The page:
That is unless they go the extra step where you end up setting up a separate internet connection directly to their server. But as far as I can tell they didn't mention anything like that, yet.

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#13 Edited by Shiftygism (1023 posts) -

@cikame: I'm right there with ya in the slow lane...

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#14 Posted by Dizzyhippos (4703 posts) -

My internet waffles somewhere between 40~ and 50~ down with anywhere from 2 to 10 up, whole thing on this is last year I tried to play Red Dead 2 by remote playing it to my PC (just cause really) and while it was what most would call playable there was still enough input lag that I wasnt willing to use it for more then 10 or so minutes. For me personally any amount of input lag is a hard pass.

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#15 Posted by ThePanzini (742 posts) -

I think the presentation overall was smoke and mirrors AC: Odyssey from the stream had massive input lag and hands on impressions are saying the same thing, Google hasn't solved anything the input lag is there and considerably noticable too.

For streaming to really work the games are going to need to be built with streaming in mind which I don't see happening anytime soon as its in a developers best interest to have their stuff everywhere, Google will need to get their checkbook out big time for that to happen.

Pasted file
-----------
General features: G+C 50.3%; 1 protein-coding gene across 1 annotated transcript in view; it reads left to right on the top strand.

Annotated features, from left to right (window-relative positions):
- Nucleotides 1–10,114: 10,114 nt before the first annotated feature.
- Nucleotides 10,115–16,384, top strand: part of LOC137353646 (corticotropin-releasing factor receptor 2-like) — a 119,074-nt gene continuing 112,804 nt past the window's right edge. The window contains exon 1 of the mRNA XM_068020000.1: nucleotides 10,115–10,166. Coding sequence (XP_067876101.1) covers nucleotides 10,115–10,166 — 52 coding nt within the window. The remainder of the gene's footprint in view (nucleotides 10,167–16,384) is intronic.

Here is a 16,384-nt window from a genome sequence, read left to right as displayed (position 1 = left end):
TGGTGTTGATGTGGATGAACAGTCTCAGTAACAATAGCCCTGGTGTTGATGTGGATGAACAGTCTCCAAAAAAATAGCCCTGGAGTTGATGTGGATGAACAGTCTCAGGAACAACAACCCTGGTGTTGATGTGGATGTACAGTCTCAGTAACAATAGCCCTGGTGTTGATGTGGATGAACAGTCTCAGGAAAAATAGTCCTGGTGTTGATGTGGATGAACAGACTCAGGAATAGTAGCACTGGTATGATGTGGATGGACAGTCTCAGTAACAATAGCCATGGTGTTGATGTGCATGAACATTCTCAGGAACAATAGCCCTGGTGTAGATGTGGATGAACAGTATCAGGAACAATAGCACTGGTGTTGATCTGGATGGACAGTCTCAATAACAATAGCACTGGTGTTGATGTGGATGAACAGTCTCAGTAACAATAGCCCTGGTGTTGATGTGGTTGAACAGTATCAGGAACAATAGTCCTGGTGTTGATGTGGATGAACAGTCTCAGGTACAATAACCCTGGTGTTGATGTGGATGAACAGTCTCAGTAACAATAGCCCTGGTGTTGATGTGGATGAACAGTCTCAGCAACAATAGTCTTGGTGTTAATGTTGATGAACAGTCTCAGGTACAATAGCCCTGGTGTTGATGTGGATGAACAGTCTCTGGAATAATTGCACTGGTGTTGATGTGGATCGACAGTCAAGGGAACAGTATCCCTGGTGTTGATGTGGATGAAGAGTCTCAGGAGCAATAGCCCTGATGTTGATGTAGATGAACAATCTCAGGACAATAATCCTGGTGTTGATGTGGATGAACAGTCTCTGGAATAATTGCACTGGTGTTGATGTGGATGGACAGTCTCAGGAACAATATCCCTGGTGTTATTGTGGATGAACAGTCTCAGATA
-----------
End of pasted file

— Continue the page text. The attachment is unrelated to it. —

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#16 Posted by mikewhy (340 posts) -

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#17 Posted by Lego_My_Eggo (1322 posts) -

@mikewhy: I went over to my brothers for vacation after he got a new TV, played some Destiny on it and everything felt off in comparison to my home setup. I later see a movie playing on it and can easily see he had the "soap opera" mode on, i switched it to game mode the next time i played some Destiny and played perfectly fine after that. He also plays games so im not sure how he didn't notice the input lag, other then "well that's how its always been so that's how it must play"

I used PlayStation Now when it was in beta, it was "good enough" and perfectly fine for the most part, but there was still a little lag and compression when compared to playing directly off my PS3. If i didn't already own a PS3 and a large portion of the streaming library i would consider paying a monthly/yearly fee even with some of those cons. But Stadia is different in that its hardware is not locked, which comes with some benefits over just streaming fixed console hardware over the internet. And as far as VR i probably wouldn't try that over internet. the input lag being one problem, and the 60fps Stadia is promoting when 80+ is the recommended for not getting motion sickness in VR is the other. End of the day as some have said its still streaming over the internet, so lag spikes and input latency are going to be a thing, its more of is it "good enough" like what the crew said during the stream? Do the benefits out way all the new cons streaming adds?